A Weighty Issue

Crime fighters have a unique problem. Our meals are part of our socialization, our warrior bread-breaking ritual.

Dave Smith Headshot

Something in the human soul makes us suckers for the "latest scientific diet" or some such thing. I've been following the research and trends in fitness and conditioning all my adult life, and have tried quite a few. I ran during the running craze, mountain biked during the mountain bike rage, fell a lot during the roller blade fad...you get my drift.

So, too, have food and weight issues been my avocation or, actually, for a time my vocation, and I have experienced the problems of gaining weight, losing weight, staying the same weight, worrying about weight, and not having a clue what weight I should be.

As a skinny kid I fought for years to gain a quarter-inch on my bicep. Then, one day, we discover our metabolism has changed. Now I am desperately trying to get rid of the cushiony little, or not so little, layer of fat that has developed around those hard-earned muscles; my fifties has brought the opposite problem of my twenties.

How to lose weight? I went down to my local bookstore and bought an overpriced cup of mocha cinnamon sweet delight temptation and since they had a special of the day a nice little chocolate mango bagel with absolutely no hydrogenated fat. I read a short article about Brangelina while I drank and ate as I didn't want to spill on the books.

When I finished my brief repast, I walked into the diet section. Wow, what a boom industry this has become. Low-fat, low-carb, no starch, no meat, no exercise, chocolates only, no sweets, eat that, not that, organic only, don't worry about organic, eat like a caveman. Soon my head was swimming.

Grabbing three of the coolest looking covers...I mean, most interesting books...I went back over to the bookstore coffee shop and had a "skinny drink and low-fat snack." All this was really confusing and all the books had studies showing their strategies really worked. What to do?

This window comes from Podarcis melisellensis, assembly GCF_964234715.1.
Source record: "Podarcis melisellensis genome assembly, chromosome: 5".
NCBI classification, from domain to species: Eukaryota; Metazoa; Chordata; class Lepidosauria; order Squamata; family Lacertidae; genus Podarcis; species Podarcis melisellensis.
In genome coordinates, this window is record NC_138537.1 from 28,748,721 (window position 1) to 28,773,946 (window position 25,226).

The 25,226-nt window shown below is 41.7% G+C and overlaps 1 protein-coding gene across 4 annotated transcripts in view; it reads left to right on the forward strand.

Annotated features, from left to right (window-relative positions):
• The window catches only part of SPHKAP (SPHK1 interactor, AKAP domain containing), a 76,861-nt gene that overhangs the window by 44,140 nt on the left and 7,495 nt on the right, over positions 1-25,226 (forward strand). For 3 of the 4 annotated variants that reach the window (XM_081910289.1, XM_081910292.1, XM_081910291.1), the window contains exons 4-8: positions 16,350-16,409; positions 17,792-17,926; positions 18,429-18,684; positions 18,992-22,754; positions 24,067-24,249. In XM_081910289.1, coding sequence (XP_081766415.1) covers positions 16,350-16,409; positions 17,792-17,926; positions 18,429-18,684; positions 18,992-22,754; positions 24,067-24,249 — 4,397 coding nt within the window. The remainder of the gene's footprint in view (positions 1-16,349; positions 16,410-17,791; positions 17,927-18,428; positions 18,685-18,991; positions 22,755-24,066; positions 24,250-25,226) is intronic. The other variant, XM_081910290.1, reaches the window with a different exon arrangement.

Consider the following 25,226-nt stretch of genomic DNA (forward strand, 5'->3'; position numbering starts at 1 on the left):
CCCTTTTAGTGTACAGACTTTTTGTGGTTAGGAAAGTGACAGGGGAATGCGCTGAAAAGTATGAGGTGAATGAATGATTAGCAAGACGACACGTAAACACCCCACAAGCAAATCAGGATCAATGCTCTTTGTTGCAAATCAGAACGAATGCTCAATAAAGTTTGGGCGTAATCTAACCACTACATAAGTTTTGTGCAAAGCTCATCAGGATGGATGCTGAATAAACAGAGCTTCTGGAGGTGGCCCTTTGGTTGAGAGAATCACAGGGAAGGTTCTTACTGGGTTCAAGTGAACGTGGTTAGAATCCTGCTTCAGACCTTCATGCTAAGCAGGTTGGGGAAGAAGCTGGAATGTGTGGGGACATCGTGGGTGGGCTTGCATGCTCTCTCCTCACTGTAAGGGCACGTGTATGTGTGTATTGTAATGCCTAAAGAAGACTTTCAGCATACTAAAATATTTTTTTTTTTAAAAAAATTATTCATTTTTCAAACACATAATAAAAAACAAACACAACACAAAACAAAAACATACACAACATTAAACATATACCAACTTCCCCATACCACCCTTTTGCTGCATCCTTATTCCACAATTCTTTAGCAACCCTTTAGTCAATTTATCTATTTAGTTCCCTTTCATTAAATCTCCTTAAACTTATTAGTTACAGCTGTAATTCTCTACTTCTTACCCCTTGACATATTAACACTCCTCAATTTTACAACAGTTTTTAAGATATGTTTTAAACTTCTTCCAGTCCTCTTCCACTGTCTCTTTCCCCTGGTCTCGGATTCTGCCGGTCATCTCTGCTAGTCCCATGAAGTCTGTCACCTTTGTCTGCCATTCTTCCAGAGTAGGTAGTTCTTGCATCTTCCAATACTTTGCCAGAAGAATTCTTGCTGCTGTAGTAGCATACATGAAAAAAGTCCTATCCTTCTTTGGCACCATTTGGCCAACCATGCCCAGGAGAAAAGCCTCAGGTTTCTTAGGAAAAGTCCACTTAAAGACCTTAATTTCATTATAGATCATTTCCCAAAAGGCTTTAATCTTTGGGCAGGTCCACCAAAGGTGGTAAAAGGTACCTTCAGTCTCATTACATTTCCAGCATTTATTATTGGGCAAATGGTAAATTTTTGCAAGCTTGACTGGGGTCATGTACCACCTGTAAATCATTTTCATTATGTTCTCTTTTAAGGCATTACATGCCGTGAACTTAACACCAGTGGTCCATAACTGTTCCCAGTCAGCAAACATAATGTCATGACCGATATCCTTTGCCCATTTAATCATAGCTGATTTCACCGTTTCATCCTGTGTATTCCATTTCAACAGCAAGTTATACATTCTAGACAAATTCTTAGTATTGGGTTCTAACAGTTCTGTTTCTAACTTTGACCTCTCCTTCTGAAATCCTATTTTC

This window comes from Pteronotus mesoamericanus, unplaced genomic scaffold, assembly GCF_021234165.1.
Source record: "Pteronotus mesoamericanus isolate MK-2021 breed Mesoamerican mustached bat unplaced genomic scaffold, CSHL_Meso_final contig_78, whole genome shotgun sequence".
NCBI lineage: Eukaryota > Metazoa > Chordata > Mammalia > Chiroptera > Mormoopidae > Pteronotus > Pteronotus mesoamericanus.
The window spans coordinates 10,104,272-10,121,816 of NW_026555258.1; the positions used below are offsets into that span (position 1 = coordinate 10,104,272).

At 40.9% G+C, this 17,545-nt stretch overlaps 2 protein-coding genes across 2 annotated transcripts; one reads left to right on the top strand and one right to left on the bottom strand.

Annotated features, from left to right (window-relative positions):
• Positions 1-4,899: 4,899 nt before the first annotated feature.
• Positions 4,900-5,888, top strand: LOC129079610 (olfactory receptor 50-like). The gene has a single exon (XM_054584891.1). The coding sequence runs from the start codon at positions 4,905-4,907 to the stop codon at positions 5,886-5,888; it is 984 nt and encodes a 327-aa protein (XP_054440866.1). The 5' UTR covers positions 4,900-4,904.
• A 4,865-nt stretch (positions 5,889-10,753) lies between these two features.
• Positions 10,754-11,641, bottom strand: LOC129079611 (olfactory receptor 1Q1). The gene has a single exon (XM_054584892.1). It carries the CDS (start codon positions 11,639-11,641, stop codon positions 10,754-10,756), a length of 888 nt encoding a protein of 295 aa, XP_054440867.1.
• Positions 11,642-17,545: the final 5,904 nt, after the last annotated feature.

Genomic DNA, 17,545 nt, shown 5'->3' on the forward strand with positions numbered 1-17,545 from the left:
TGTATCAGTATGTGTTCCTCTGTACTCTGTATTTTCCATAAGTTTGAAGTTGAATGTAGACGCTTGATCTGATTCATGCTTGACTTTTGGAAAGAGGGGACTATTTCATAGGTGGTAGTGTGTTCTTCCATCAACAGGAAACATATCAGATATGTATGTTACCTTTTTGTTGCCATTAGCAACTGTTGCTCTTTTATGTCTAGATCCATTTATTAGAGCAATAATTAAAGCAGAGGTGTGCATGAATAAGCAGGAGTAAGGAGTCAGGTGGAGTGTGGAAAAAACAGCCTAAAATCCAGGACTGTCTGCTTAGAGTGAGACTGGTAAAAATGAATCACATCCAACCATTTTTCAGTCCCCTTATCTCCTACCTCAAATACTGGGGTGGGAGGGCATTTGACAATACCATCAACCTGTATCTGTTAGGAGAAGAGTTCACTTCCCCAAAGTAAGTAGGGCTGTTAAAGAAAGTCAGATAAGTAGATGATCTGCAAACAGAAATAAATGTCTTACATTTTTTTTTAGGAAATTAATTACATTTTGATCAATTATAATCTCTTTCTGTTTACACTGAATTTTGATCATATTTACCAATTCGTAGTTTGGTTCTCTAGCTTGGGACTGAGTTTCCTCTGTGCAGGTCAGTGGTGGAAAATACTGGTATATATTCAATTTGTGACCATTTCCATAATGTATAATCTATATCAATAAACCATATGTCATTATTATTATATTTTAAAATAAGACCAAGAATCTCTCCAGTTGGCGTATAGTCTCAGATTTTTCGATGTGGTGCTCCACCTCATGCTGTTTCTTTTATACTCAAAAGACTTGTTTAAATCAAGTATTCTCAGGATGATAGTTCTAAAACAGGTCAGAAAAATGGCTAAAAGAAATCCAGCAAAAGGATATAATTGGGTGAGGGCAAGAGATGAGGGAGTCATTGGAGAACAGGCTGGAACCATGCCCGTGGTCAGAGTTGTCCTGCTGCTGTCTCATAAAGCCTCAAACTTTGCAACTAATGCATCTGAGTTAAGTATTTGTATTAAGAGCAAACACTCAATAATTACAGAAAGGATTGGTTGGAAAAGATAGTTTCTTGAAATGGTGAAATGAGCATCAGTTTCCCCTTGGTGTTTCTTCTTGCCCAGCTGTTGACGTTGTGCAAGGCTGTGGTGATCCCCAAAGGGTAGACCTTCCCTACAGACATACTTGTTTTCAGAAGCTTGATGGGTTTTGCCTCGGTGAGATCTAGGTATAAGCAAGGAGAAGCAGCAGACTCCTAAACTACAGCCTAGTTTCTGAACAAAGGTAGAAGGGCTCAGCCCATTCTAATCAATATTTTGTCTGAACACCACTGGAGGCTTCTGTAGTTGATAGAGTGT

Having gained two pounds at the bookstore, I went home to begin my Internet investigation. After hours of reading articles with countless pop-ups selling books, devices, DVDs, personal consultations, and even dirty phone calls, I began to wonder if we really know the truth about weight loss or weight gain or even exercise. In fact, the more I looked into things (by the way the phone calls are a waste of time) the more I realized all diets work if you follow them, but you have to find what you can live with.

Crime fighters have a unique problem. Our shifts often make it tough to pick and choose our food plans. I have known some who brought the proverbial brown bag lunch, but for us our meals are also part of our socialization, our warrior bread-breaking ritual. Strict diets and rigid exercise programs work fine for someone in an office. But walking into my favorite restaurant after two bar fights and a domestic on swing shift, I was mighty hungry and ready to debrief with JW or Sam or whoever could clear for a meal and celebration of the great adventure of crime fighting.

So, what hat really works and fits the lifestyle of the modern non-cave dwelling, not rich enough to have a personal chef, meat loving crime fighter?

Well, 15 pounds lighter, I can say the Greek warriors were right: Moderation is the key. I started following the "Eat This, Not That" restaurant guide as I am on the road all the time and I quit eating so damn much food. Now I do exercise some too...not as much as I like...but when I have time I do good old fashioned interval training.

Finally, I did one thing my doctor asked me to do, and research says works, and that is simply write down everything you eat. When I read some of the stuff I eat I am amazed and feel a tad guilty, which helps me cut back on the next meal.

So, with 15 more pounds to go and hunger gnawing at my stomach, I find myself looking over at my dusty abs training machine leaning against the wall next to my full-body training swing-rapidly blade and think, I'll head to the gym after a light lunch!

About the Author
Dave Smith Headshot
Officer (Ret.)
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